Each Member for which this Convention is in force undertakes, by methods appropriate to national conditions and practice-
(a) to seek the co-operation of employers' and workers' organisations and other appropriate bodies in promoting the acceptance and observance of this policy;
(b) to enact such legislation and to promote such educational programmes as may be calculated to secure the acceptance and observance of the policy;
(c) to repeal any statutory provisions and modify any administrative instructions or practices which are inconsistent with the policy;
(d) to pursue the policy in respect of employment under the direct control of a national authority;
(e) to ensure observance of the policy in the activities of vocational guidance, vocational training and placement services under the direction of a national authority;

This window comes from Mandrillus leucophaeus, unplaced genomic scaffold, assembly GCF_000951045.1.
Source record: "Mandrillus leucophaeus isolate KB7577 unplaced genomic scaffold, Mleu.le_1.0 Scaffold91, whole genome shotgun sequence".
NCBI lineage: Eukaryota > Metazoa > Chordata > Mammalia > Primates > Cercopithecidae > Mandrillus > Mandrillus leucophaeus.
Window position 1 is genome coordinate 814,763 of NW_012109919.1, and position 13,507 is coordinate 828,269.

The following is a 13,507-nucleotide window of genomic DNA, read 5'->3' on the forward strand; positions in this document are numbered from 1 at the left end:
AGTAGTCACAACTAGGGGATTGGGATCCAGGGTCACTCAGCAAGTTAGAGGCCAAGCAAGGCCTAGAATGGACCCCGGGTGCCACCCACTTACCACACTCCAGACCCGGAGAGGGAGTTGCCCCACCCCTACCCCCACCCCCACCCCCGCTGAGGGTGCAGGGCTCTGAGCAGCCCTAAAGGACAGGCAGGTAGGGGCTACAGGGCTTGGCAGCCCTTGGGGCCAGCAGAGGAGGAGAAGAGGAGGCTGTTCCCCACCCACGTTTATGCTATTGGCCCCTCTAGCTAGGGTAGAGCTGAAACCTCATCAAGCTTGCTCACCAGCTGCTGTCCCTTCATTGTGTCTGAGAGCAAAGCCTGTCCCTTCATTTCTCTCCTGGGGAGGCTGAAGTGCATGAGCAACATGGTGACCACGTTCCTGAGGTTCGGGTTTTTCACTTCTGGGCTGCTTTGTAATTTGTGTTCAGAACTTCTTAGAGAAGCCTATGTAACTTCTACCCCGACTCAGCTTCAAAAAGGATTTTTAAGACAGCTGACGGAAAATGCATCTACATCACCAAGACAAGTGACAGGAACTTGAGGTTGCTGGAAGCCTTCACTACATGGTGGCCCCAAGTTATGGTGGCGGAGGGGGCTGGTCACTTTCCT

(f) to indicate in its annual reports on the application of the Convention the action taken in pursuance of the policy and the results secured by such action.
Extract from: Trade Union Textile-Garment, Board of Directors
Extract from: Trade Union Textile-Garment, Board of Directors
15th Trade Union Conference of the Trade Union Textile-Garment
from 5 - 9 October 1986 in Aachen.
The delegates of the 15th Trade Union Conference are requested to consider the following for decision:
- The delegates of the 15th Trade Union Conference welcome the agreement reached in Geneva on the extension of the Multi-Fibre-Arrangement.
- The conclusion of the 4th Multi-Fibre Arrangement fulfilled a vital demand made by the Textile-Garment Trade Union, following a corresponding provision for the international textile and garment trade. Moreover, all efforts to dismiss the present framework agreement as temporary, were rejected.